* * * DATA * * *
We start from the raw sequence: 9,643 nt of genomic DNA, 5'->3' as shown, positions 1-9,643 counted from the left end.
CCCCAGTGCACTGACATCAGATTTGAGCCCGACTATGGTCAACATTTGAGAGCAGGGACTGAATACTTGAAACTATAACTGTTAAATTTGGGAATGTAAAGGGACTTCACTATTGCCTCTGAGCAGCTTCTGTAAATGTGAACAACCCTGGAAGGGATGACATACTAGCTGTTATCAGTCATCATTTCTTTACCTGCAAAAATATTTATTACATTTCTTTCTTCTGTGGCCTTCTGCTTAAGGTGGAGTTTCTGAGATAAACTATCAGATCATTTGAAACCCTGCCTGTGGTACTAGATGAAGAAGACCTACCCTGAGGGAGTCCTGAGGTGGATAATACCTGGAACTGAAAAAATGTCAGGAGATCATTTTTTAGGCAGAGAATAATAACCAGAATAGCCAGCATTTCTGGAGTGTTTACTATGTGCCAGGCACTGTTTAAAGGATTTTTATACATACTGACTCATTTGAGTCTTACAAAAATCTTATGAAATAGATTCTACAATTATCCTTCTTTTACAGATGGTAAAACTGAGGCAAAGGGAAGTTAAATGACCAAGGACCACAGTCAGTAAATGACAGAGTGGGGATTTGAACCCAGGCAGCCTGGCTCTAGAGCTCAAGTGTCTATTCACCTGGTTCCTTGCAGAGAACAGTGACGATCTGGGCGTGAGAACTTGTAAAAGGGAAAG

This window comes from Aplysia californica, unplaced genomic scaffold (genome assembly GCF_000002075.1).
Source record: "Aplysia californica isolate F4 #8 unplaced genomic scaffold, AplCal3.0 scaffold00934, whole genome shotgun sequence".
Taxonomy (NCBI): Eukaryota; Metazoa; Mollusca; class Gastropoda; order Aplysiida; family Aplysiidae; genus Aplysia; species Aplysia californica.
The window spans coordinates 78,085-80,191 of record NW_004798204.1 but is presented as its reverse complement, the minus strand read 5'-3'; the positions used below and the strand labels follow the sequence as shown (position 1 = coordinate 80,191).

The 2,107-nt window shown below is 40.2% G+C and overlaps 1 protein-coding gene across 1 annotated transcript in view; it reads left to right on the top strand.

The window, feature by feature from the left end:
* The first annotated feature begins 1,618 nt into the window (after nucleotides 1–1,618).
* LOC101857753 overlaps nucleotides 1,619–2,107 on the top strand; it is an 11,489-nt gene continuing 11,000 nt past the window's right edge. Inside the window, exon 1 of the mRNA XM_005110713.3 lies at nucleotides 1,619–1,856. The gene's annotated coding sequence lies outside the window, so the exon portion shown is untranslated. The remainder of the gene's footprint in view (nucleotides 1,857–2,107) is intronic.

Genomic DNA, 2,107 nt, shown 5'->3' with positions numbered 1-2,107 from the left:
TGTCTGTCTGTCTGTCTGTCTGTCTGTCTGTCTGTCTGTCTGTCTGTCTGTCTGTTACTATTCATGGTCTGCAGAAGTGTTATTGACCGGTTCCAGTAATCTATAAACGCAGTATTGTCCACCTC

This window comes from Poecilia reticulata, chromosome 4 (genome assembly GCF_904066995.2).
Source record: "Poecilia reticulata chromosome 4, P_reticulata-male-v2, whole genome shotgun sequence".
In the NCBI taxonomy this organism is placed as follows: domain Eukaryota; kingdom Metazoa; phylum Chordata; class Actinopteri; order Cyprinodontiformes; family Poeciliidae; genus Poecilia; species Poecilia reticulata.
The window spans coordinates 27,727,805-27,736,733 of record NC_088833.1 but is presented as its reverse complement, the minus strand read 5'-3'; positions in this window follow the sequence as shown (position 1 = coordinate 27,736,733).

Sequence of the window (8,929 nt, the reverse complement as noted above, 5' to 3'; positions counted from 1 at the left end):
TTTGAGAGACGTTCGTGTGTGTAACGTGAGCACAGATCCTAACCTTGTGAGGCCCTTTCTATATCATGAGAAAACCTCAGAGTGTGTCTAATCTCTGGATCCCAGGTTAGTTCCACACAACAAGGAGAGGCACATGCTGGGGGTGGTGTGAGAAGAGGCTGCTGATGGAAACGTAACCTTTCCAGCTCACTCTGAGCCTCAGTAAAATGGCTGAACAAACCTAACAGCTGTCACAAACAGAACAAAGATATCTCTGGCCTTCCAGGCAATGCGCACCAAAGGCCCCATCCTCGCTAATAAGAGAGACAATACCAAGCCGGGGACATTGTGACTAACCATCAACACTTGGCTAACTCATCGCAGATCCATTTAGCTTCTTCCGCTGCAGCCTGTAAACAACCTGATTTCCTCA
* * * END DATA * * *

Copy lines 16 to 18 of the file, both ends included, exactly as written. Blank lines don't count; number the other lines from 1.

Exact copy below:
The window spans coordinates 27,727,805-27,736,733 of record NC_088833.1 but is presented as its reverse complement, the minus strand read 5'-3'; positions in this window follow the sequence as shown (position 1 = coordinate 27,736,733).

Sequence of the window (8,929 nt, the reverse complement as noted above, 5' to 3'; positions counted from 1 at the left end):
TTTGAGAGACGTTCGTGTGTGTAACGTGAGCACAGATCCTAACCTTGTGAGGCCCTTTCTATATCATGAGAAAACCTCAGAGTGTGTCTAATCTCTGGATCCCAGGTTAGTTCCACACAACAAGGAGAGGCACATGCTGGGGGTGGTGTGAGAAGAGGCTGCTGATGGAAACGTAACCTTTCCAGCTCACTCTGAGCCTCAGTAAAATGGCTGAACAAACCTAACAGCTGTCACAAACAGAACAAAGATATCTCTGGCCTTCCAGGCAATGCGCACCAAAGGCCCCATCCTCGCTAATAAGAGAGACAATACCAAGCCGGGGACATTGTGACTAACCATCAACACTTGGCTAACTCATCGCAGATCCATTTAGCTTCTTCCGCTGCAGCCTGTAAACAACCTGATTTCCTCA